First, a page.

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  • Writer's pictureVanessa Vella

Savouring: An Awesome (and Under Appreciated) Way to Practice Mindfulness

Something that really grinds my gears is the way people so consistently conflate mindfulness with meditation. Sure, meditation is a great way to practice mindfulness. I think it’s great and I do it all the time! But I’m also a realist and I know that different people need different paths to the same place. Since I blather on about mindfulness to my Life Coaching clients and students I know that the number one obstacle people face when considering a meditation practice is a made up thing that isn’t real at all: “But I can’t clear my mind!” Excellent news: No one can! Congrats, you’re normal! Minds are not for being empty. That would be a waste of space, especially considering that brains strive for maximum efficiency. But I get that meditation can seem daunting: it takes time, effort, energy, possibly acquiring a special pillow and/or many scarves, and all kinds of extra doodads you could acquire to make it all ‘perfect.’

Great news, again: there are lots of other ways to practice mindfulness! One of my favourite ways (which I think is really underappreciated) is savouring. Savouring is great because it’s easy and accessible and that’s what people need when it comes to beginning to cultivate a more mindful life.

What exactly is savouring, and how can you get some? I’m glad (I pretended that) you asked! Savouring is consciously, deeply, and presently enjoying an experience. Savouring usually occurs with a positive experience and sometimes it happens naturally. If you’re about to go on vacation, you would happily anticipate it, feel excited and imagine how great it will be. Then, once at your destination, you might find yourself appreciating the sights, sounds, smells, and tastes of your enjoyable vacation. And you’ll savour those happy memories for years to come!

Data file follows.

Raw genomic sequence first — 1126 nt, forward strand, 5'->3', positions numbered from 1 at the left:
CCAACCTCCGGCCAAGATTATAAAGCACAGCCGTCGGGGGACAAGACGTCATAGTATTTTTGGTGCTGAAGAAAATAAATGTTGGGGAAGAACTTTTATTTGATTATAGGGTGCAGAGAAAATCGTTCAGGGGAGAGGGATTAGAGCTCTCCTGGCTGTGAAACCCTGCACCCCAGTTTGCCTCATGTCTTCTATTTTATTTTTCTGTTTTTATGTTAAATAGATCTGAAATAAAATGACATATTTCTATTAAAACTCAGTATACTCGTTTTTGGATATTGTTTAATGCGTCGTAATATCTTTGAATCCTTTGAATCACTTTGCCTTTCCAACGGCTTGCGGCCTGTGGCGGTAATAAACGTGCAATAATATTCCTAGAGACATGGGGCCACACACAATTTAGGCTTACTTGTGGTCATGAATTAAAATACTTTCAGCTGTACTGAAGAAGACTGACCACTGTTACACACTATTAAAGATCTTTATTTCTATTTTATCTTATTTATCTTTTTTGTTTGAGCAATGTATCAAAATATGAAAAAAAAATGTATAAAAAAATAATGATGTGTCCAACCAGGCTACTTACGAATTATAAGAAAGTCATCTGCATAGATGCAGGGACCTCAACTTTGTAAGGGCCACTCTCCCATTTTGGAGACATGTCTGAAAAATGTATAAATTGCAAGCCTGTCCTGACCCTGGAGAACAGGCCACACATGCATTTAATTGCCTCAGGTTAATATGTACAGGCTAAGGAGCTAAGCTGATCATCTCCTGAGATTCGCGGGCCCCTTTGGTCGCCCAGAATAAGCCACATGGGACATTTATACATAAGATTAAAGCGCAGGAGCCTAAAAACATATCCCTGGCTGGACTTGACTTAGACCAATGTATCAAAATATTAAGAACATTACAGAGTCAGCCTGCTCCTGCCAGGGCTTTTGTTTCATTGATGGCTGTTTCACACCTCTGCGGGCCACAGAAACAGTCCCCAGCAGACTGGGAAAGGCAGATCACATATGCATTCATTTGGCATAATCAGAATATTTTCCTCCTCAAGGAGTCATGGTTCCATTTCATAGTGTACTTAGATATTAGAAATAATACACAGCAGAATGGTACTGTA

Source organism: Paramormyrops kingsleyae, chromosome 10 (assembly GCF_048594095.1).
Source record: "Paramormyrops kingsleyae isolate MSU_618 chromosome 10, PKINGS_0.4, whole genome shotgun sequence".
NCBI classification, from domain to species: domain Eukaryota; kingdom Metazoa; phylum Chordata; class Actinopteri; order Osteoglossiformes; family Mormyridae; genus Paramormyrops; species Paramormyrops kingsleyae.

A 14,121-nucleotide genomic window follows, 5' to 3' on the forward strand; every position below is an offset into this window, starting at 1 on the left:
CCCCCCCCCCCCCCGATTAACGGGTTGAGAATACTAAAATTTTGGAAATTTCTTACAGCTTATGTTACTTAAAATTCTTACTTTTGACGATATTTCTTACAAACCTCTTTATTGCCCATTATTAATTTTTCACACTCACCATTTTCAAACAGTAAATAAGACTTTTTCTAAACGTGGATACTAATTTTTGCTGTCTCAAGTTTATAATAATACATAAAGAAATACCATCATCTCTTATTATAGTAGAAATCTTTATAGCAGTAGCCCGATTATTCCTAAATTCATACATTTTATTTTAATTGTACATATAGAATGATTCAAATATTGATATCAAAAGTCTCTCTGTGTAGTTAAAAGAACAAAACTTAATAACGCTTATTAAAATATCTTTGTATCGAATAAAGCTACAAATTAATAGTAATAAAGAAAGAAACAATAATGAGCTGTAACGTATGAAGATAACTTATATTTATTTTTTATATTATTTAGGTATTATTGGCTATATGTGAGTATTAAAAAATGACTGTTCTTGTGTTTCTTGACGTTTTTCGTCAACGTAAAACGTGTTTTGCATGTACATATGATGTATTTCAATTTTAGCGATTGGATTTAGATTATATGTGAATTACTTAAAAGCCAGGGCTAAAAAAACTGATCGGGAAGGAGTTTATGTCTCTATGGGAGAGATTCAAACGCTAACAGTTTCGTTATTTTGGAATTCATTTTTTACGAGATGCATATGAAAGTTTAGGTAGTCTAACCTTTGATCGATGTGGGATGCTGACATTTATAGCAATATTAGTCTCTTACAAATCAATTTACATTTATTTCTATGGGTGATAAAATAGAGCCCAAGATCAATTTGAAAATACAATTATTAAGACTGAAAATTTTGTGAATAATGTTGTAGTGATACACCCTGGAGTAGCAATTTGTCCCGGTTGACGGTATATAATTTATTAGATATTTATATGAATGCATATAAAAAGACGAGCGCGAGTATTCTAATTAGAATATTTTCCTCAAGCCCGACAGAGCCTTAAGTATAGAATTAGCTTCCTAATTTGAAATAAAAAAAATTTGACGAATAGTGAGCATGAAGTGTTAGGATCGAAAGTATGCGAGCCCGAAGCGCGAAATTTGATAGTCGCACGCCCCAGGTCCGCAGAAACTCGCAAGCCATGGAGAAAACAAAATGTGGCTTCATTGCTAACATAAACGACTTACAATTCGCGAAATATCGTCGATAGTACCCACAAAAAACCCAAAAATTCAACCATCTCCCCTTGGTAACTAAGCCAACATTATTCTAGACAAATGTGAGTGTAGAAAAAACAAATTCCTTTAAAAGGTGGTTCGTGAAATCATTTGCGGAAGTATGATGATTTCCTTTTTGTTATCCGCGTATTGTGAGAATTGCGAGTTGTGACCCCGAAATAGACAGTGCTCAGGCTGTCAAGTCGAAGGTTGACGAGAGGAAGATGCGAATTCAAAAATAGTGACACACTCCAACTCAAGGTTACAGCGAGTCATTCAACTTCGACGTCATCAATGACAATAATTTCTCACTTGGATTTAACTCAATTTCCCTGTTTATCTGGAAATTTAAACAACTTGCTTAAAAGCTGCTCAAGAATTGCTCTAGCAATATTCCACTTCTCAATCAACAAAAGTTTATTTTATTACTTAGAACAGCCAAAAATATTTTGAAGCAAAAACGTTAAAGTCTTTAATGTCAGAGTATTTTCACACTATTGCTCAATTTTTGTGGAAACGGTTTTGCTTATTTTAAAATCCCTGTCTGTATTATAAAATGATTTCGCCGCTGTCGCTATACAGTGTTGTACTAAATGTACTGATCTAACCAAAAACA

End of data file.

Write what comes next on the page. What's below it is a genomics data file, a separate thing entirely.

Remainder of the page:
However, in most cases, we need to make a conscious choice to savour. Rumination and worry can creep into any experience, messing about the opportunity to savour it. Before you go on that vacation you might be working hard to make deadlines, worrying about what you might forget to pack, or thinking about that last time you went on vacation when your flight was delayed 6 hours (that really sucked…). While you are there you could spend your time documenting all your fun instead of immersing yourself in the experience or wishing it was a little better. When you are home you could think about all the things you didn’t get to do or already be thinking about the next trip away. Our brains are pros at finding the negative; savouring helps us find and experience the positive elements of our lives.

Savouring is like practicing gratitude in real time, instead of as a reflective exercise. Savouring can help create the illusion of time slowing down, as you consciously ‘drop into’ the experience you’re having. Even when it’s not a positive experience that lends itself to savouring, this can be a lovely way to enhance an experience. I recently had to say goodbye to my cat, Boomer. He was such a character, so loving and cuddly. When it was time for him to go, I spent those last moments looking into his eyes, appreciating his beautiful stripes, holding his big, stabby paws and feeling his soft fur. It was sad, of course, but I knew I wanted to look back on the experience with a joyful heart, focusing on how much I loved him instead of how sad I was to let him go. Savouring helped me do that. It felt like those few minutes felt longer than they actually were and my memory of that experience has more love and peace than fear and sadness, and I am happy for that. I will also savour the memories of all our good times and the many photos and videos I have of him being super cute and/or getting into some kind of trouble I thought was important to document. While it can be hard to remember someone you miss, I’m again choosing to savour those photos so I can soak in the gratitude I have for him instead of the fact that he’s no longer in my life.

When you first foray into savouring, choose easy moments that feature something to enjoy: a nice meal, the first sip of coffee in the morning, a beautiful sunrise or sunset, a hug with someone you love (yourself or someone else!). Savouring during difficult times is important, but something to be built up to. The more you savour, the easier it will be to do during all kinds of different experiences.

In order to not end on too sad of a note, please enjoy these pics of my cat Arjun savouring the experiences of eating butter and salmon. (He was really stunned by eating salmon for the first time!)

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